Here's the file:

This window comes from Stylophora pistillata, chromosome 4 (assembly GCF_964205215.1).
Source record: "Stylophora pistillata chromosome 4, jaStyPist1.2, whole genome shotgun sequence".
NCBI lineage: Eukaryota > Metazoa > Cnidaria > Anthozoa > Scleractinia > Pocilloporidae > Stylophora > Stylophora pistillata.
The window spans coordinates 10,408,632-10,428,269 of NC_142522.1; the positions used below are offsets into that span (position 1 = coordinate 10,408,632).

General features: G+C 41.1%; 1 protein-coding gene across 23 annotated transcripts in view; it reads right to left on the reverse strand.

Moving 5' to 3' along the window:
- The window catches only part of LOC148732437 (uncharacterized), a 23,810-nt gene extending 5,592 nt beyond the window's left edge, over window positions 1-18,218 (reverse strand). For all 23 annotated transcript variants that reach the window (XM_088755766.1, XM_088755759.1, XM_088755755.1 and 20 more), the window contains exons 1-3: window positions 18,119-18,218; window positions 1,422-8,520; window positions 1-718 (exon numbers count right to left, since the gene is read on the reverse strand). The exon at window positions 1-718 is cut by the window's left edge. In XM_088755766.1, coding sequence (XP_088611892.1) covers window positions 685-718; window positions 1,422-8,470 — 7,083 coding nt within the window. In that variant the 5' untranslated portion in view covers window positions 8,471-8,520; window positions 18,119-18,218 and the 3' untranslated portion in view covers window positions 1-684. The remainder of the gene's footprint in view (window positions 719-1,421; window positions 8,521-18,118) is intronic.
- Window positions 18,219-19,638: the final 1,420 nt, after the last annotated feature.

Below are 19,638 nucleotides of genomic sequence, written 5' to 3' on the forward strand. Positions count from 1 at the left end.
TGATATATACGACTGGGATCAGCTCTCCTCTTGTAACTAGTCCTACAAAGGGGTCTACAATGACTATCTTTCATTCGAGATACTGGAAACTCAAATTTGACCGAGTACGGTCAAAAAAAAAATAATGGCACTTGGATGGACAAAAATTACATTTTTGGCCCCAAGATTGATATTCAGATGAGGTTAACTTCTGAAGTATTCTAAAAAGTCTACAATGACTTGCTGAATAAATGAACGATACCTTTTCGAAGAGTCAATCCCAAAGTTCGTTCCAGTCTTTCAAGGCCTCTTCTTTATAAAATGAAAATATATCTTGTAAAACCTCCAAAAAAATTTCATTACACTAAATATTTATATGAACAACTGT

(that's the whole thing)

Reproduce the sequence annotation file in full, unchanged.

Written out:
This window comes from Stylophora pistillata, chromosome 4 (assembly GCF_964205215.1).
Source record: "Stylophora pistillata chromosome 4, jaStyPist1.2, whole genome shotgun sequence".
NCBI lineage: Eukaryota > Metazoa > Cnidaria > Anthozoa > Scleractinia > Pocilloporidae > Stylophora > Stylophora pistillata.
The window spans coordinates 10,408,632-10,428,269 of NC_142522.1; the positions used below are offsets into that span (position 1 = coordinate 10,408,632).

General features: G+C 41.1%; 1 protein-coding gene across 23 annotated transcripts in view; it reads right to left on the reverse strand.

Moving 5' to 3' along the window:
- The window catches only part of LOC148732437 (uncharacterized), a 23,810-nt gene extending 5,592 nt beyond the window's left edge, over window positions 1-18,218 (reverse strand). For all 23 annotated transcript variants that reach the window (XM_088755766.1, XM_088755759.1, XM_088755755.1 and 20 more), the window contains exons 1-3: window positions 18,119-18,218; window positions 1,422-8,520; window positions 1-718 (exon numbers count right to left, since the gene is read on the reverse strand). The exon at window positions 1-718 is cut by the window's left edge. In XM_088755766.1, coding sequence (XP_088611892.1) covers window positions 685-718; window positions 1,422-8,470 — 7,083 coding nt within the window. In that variant the 5' untranslated portion in view covers window positions 8,471-8,520; window positions 18,119-18,218 and the 3' untranslated portion in view covers window positions 1-684. The remainder of the gene's footprint in view (window positions 719-1,421; window positions 8,521-18,118) is intronic.
- Window positions 18,219-19,638: the final 1,420 nt, after the last annotated feature.

Below are 19,638 nucleotides of genomic sequence, written 5' to 3' on the forward strand. Positions count from 1 at the left end.
TGATATATACGACTGGGATCAGCTCTCCTCTTGTAACTAGTCCTACAAAGGGGTCTACAATGACTATCTTTCATTCGAGATACTGGAAACTCAAATTTGACCGAGTACGGTCAAAAAAAAAATAATGGCACTTGGATGGACAAAAATTACATTTTTGGCCCCAAGATTGATATTCAGATGAGGTTAACTTCTGAAGTATTCTAAAAAGTCTACAATGACTTGCTGAATAAATGAACGATACCTTTTCGAAGAGTCAATCCCAAAGTTCGTTCCAGTCTTTCAAGGCCTCTTCTTTATAAAATGAAAATATATCTTGTAAAACCTCCAAAAAAATTTCATTACACTAAATATTTATATGAACAACTGT